Well, this one is interesting, being that it’s a straightforward pop song during the verses but then it relies on dubstep “wub wub” during the chorus.  But is it catchy?  Yes.  It’s not immediately infectious, but it’s definitely a grower.  And the lyrics are inspiring.  But perhaps a little too inspiring.  Part of the sales will be going to the “hope and grace initiative,” which is charitable and all, but it tends to feel like the only reason this song was written was to be a charity theme song.  And maybe it was, as it’s described as an “inspirational song written to empower women and lift the stigma that surrounds mental health.”  It’s like she couldn’t pick just one cause, she had to write it generic enough to apply to two.  Don’t get us wrong — we do like this song, we just wish the lyrics weren’t so vague.  Fortunately, the post-it notes in the video are more specific, somehow giving the song a little more depth than one might otherwise perceive it to have.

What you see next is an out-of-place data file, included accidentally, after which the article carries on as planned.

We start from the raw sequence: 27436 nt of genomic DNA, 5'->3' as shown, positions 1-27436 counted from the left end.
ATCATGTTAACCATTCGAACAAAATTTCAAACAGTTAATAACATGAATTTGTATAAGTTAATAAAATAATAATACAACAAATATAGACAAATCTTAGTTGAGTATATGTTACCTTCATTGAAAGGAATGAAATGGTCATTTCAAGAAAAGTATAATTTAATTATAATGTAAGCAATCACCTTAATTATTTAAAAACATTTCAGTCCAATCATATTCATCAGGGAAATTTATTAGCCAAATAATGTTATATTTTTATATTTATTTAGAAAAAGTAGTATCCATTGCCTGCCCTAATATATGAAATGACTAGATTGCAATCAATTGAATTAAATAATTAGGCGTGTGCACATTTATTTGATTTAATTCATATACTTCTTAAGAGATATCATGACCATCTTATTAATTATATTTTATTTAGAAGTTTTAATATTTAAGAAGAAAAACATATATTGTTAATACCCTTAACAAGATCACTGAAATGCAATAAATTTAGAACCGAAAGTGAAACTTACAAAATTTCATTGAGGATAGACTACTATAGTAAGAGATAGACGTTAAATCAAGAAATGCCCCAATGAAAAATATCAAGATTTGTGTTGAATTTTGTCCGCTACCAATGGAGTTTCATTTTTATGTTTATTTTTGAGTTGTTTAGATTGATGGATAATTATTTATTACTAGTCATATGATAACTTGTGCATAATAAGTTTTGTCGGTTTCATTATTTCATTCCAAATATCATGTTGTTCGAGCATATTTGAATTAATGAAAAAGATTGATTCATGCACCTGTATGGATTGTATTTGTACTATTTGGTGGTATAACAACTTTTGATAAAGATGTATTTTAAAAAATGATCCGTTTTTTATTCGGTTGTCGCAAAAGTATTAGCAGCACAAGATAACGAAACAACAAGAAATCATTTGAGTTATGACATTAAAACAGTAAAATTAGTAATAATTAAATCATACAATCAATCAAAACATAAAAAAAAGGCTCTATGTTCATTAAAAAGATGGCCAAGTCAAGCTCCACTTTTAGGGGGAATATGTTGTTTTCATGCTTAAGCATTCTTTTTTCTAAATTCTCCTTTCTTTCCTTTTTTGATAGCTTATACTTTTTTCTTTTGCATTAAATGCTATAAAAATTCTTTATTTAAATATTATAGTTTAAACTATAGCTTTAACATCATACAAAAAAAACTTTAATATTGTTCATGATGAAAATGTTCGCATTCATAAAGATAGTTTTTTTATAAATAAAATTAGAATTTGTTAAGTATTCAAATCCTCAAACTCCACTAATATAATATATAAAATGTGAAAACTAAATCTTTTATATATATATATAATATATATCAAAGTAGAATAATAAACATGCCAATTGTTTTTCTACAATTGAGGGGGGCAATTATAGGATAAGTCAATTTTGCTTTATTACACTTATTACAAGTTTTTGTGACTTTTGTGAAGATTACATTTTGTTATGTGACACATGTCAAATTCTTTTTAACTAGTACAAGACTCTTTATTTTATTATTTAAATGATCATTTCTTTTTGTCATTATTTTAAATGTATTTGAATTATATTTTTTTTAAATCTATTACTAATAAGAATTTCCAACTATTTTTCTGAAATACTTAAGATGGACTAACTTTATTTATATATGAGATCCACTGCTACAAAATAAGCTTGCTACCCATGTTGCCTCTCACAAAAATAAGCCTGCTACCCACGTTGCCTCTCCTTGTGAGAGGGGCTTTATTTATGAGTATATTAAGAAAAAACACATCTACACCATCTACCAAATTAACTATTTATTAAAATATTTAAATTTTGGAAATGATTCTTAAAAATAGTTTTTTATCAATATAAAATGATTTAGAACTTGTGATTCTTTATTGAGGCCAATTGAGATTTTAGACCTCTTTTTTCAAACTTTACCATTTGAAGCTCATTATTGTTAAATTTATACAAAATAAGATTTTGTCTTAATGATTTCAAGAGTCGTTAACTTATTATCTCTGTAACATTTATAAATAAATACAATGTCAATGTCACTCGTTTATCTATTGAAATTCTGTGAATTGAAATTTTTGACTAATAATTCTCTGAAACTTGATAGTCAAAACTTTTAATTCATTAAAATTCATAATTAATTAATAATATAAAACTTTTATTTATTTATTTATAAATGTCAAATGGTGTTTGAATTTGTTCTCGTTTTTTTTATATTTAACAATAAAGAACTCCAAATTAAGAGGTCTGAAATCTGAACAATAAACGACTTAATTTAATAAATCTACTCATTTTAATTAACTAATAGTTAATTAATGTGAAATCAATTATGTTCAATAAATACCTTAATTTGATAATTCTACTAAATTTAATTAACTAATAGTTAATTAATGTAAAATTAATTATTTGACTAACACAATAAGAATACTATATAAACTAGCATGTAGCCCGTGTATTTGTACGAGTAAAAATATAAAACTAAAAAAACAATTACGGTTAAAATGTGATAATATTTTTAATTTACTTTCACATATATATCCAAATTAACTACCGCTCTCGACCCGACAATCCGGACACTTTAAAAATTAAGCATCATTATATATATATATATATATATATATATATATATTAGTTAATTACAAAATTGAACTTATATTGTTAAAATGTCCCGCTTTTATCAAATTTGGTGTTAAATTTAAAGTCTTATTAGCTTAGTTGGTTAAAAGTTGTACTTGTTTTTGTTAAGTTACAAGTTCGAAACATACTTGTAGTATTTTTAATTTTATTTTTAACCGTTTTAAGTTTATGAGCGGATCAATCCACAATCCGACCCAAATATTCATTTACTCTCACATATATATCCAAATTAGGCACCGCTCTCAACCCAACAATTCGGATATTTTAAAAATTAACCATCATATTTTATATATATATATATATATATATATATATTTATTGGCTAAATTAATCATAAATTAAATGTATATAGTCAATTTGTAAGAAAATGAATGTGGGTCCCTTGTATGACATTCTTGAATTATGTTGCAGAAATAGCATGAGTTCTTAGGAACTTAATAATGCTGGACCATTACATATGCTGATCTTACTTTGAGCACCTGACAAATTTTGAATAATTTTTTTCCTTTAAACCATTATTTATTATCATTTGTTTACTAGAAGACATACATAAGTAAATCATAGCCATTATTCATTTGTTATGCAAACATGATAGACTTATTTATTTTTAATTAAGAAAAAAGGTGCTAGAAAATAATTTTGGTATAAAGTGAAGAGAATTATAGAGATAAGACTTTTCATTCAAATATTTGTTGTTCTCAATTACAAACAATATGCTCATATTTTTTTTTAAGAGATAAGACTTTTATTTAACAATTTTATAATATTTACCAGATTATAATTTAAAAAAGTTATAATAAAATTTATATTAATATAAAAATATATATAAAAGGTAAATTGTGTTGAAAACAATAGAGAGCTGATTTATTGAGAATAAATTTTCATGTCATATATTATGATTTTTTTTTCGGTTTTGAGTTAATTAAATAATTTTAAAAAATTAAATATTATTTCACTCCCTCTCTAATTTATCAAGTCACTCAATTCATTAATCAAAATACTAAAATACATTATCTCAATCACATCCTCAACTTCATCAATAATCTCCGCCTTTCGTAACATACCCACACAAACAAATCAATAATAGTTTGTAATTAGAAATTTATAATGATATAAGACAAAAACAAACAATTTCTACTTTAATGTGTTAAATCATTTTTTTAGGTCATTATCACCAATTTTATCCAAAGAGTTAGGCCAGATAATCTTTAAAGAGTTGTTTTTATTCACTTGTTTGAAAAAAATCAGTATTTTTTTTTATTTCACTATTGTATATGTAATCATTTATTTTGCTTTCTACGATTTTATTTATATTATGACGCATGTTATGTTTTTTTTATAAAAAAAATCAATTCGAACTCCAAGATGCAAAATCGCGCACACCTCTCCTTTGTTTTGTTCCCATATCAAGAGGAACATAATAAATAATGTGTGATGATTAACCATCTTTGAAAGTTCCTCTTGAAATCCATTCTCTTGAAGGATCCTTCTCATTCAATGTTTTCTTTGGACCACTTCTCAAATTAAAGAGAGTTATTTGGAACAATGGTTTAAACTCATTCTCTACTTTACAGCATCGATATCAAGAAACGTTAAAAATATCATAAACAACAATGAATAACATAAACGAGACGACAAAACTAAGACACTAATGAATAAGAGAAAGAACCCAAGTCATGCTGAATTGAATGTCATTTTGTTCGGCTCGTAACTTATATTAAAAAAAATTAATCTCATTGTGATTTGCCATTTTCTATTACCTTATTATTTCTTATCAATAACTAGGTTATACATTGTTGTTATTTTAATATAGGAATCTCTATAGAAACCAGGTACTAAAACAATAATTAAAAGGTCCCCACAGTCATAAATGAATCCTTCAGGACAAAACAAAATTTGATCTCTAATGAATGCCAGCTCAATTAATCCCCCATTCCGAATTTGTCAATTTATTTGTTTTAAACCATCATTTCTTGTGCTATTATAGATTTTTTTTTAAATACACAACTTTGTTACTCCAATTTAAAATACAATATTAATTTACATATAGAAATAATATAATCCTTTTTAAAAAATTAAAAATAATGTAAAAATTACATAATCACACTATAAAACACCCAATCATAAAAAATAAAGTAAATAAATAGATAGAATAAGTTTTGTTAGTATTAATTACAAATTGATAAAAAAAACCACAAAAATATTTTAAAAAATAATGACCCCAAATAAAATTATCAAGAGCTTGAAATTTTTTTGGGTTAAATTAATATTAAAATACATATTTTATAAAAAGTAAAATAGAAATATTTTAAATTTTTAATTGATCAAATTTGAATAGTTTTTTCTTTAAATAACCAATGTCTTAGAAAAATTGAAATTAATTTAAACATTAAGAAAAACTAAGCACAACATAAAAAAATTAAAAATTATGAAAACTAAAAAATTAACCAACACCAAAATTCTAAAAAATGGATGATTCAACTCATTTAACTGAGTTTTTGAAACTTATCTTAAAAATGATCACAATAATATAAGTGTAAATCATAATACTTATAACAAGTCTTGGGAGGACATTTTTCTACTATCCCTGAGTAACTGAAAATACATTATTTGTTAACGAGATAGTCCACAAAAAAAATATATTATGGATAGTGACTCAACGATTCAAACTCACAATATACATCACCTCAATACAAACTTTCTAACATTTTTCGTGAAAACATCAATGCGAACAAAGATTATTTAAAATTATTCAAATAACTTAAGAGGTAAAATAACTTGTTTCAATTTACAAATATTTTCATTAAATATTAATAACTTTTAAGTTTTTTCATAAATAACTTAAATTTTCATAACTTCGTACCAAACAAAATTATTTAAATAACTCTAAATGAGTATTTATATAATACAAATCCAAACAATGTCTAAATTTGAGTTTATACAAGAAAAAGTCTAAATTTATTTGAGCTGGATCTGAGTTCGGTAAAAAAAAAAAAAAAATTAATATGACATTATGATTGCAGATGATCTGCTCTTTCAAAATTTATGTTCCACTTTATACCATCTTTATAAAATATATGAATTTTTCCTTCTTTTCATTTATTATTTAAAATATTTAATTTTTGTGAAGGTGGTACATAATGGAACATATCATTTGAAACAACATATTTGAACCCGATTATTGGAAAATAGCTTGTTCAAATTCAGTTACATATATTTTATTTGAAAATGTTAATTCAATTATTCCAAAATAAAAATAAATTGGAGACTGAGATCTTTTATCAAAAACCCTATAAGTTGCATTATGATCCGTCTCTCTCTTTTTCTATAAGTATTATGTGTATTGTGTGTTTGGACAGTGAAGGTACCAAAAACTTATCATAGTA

Youtube info:

▶ Natasha Bedingfield - Hope - YouTube

Published on Jan 14, 2015

20% of the iTunes sale of the song “hope” will benefit the hope and grace initiative, an unending commitment by wellbeing beauty brand philosophy to support community-based mental health organizations. Penned by Natasha and a writing team made up of Matt Robinson, David Saw and Ryan Freeman, “hope” is a soulful and inspirational song written to empower women and lift the stigma that surrounds mental health






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